The production Cybertruck only has shatter-resistant armor glass, which can stop a baseball flung at 70 mph and Class 4 hail. The glass also makes the interior quieter.

While this is not what Musk promised, no other truck can boast the same. As far as unique selling points go, Tommy Gun and baseball resistance are two relatively cool shock-and-awe features that Ford, Rivian, Ram, and Chevrolet don't have an answer to.

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Will It Float?

Elon Musk famously said the Cybertruck would float for short periods. During the presentation, no mention was made of the electric truck's ability to cross Lake Superior.

We guess it has something to do with the government's statement released shortly after, asking people not to use their electric vehicles as boats. With the Feds already keeping a close eye on Tesla, it was perhaps not the best time to tell customers to drive into a lake.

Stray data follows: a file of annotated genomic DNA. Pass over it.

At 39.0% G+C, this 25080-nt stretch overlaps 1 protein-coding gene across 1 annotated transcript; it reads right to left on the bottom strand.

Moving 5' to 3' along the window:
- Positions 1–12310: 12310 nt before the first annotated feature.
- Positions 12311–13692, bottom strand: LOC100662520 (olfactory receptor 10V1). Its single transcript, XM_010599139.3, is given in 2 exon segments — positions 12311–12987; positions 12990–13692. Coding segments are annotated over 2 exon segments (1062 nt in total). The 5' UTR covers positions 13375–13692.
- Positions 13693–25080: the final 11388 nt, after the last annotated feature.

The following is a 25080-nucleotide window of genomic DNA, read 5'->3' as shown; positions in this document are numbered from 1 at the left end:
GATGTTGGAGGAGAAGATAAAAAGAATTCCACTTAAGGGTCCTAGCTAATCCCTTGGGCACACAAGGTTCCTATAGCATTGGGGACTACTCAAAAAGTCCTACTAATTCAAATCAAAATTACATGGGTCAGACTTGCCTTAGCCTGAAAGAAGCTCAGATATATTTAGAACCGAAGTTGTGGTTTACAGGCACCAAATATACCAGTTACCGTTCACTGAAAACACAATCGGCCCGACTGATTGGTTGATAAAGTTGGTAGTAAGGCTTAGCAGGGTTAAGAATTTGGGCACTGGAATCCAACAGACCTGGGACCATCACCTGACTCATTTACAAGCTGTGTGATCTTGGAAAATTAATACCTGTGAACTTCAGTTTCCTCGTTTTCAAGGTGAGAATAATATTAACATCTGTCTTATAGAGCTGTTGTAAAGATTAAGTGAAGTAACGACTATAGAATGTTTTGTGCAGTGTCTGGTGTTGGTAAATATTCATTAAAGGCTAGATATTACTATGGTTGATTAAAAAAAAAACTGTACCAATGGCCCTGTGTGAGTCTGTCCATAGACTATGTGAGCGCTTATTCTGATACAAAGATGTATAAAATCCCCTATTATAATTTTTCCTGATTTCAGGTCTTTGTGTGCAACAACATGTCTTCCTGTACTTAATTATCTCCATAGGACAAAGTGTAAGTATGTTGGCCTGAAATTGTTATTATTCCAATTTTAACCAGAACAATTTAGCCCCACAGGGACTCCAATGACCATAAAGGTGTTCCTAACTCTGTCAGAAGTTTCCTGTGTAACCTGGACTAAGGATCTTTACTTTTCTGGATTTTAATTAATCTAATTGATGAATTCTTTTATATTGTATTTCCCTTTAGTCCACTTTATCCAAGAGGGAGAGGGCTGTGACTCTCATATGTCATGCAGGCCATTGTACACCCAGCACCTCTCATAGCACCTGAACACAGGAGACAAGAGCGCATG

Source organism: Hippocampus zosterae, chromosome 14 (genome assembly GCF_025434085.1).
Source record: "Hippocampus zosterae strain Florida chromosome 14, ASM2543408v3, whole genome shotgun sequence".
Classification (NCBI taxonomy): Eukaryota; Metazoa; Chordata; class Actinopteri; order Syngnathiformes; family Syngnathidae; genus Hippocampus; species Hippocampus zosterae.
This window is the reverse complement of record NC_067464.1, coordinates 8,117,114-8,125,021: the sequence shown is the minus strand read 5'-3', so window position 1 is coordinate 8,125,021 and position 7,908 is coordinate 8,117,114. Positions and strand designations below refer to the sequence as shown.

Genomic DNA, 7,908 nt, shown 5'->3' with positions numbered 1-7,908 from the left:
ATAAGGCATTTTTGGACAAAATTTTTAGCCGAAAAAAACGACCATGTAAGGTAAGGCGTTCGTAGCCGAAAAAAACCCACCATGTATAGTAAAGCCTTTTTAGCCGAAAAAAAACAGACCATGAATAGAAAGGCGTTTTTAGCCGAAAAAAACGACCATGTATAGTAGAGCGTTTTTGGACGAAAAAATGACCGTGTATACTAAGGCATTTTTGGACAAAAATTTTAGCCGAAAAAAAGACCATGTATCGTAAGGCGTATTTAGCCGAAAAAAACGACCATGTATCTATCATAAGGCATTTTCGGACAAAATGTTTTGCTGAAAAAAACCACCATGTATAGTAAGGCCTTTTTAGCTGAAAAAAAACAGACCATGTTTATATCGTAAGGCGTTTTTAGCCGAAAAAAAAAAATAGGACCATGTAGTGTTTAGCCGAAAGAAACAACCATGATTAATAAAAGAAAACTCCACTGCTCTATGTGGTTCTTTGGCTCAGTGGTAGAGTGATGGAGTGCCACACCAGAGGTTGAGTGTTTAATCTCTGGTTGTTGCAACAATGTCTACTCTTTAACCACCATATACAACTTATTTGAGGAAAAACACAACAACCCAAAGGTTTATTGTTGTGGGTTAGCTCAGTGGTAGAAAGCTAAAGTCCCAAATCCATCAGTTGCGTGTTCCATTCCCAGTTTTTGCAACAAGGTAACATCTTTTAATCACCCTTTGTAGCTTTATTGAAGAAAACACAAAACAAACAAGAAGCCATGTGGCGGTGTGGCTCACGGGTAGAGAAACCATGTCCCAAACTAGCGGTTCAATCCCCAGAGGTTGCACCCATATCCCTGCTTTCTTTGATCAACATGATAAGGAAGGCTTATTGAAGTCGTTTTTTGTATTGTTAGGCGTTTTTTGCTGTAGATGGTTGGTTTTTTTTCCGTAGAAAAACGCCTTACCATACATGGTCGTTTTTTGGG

Still, looking at the history of Tesla fanboys doing silly things to prove what their cars are capable of, it's only a matter of time before a Cybertruck ends up in the drink.

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Crab Walk: A Possibility

Tesla was working on a Crab Walk feature to rival the Hummer EV. It might have changed course after Hyundai debuted an Ioniq 5 with actual crab-walking abilities and much more. As promised, the car is equipped with rear-wheel steering, which should make it feel more nimble.

One of Tesla's biggest strengths is the ability to update cars. It was the first mass manufacturer to adopt over-the-air updates as we know them now, and it constantly gives customers new features. These range from farting noises to the most recent self-driving features.

All the mechanical bits are in place, and Tesla might add crab-walking via an update. Since the first models were delivered to Tesla employees, we're 100% certain that Tesla still has a few things to iron out before the truck reaches customers.

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Interior: No Longer A Six-Seater

When the first images of the Cybertruck's interior dropped, we noticed it had front and rear benches, with seating for three in the front and three in the rear. The production model is more pragmatic, with two individual seats in the front and a three-seat bench in the back.